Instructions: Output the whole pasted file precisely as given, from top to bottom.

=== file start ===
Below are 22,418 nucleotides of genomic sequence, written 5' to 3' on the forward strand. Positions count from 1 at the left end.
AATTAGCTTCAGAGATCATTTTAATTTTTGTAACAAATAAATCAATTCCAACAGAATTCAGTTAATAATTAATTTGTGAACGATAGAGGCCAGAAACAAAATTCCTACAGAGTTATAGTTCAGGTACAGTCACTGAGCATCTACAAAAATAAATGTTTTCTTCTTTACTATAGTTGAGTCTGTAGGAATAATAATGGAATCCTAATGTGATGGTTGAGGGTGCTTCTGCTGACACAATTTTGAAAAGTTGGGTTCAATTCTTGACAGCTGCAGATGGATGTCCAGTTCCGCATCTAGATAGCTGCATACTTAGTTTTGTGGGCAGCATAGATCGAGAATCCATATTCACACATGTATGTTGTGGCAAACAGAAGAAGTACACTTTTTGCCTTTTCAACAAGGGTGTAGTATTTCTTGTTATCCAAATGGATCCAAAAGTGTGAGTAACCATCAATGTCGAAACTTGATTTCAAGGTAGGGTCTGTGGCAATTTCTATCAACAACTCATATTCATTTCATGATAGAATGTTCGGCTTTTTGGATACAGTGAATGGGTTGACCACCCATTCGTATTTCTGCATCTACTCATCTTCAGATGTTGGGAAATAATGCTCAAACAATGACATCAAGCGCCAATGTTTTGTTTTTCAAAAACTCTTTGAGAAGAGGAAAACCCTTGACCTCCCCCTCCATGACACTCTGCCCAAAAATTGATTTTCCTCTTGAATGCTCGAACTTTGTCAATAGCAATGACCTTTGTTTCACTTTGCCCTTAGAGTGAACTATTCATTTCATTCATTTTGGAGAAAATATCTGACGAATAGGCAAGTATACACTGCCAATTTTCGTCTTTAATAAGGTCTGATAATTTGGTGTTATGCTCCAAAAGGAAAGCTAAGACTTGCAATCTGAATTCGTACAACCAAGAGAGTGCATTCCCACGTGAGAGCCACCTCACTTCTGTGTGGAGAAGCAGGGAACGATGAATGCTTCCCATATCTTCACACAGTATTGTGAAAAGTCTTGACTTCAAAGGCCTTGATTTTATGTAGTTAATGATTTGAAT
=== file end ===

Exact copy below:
Below are 22,418 nucleotides of genomic sequence, written 5' to 3' on the forward strand. Positions count from 1 at the left end.
AATTAGCTTCAGAGATCATTTTAATTTTTGTAACAAATAAATCAATTCCAACAGAATTCAGTTAATAATTAATTTGTGAACGATAGAGGCCAGAAACAAAATTCCTACAGAGTTATAGTTCAGGTACAGTCACTGAGCATCTACAAAAATAAATGTTTTCTTCTTTACTATAGTTGAGTCTGTAGGAATAATAATGGAATCCTAATGTGATGGTTGAGGGTGCTTCTGCTGACACAATTTTGAAAAGTTGGGTTCAATTCTTGACAGCTGCAGATGGATGTCCAGTTCCGCATCTAGATAGCTGCATACTTAGTTTTGTGGGCAGCATAGATCGAGAATCCATATTCACACATGTATGTTGTGGCAAACAGAAGAAGTACACTTTTTGCCTTTTCAACAAGGGTGTAGTATTTCTTGTTATCCAAATGGATCCAAAAGTGTGAGTAACCATCAATGTCGAAACTTGATTTCAAGGTAGGGTCTGTGGCAATTTCTATCAACAACTCATATTCATTTCATGATAGAATGTTCGGCTTTTTGGATACAGTGAATGGGTTGACCACCCATTCGTATTTCTGCATCTACTCATCTTCAGATGTTGGGAAATAATGCTCAAACAATGACATCAAGCGCCAATGTTTTGTTTTTCAAAAACTCTTTGAGAAGAGGAAAACCCTTGACCTCCCCCTCCATGACACTCTGCCCAAAAATTGATTTTCCTCTTGAATGCTCGAACTTTGTCAATAGCAATGACCTTTGTTTCACTTTGCCCTTAGAGTGAACTATTCATTTCATTCATTTTGGAGAAAATATCTGACGAATAGGCAAGTATACACTGCCAATTTTCGTCTTTAATAAGGTCTGATAATTTGGTGTTATGCTCCAAAAGGAAAGCTAAGACTTGCAATCTGAATTCGTACAACCAAGAGAGTGCATTCCCACGTGAGAGCCACCTCACTTCTGTGTGGAGAAGCAGGGAACGATGAATGCTTCCCATATCTTCACACAGTATTGTGAAAAGTCTTGACTTCAAAGGCCTTGATTTTATGTAGTTAATGATTTGAAT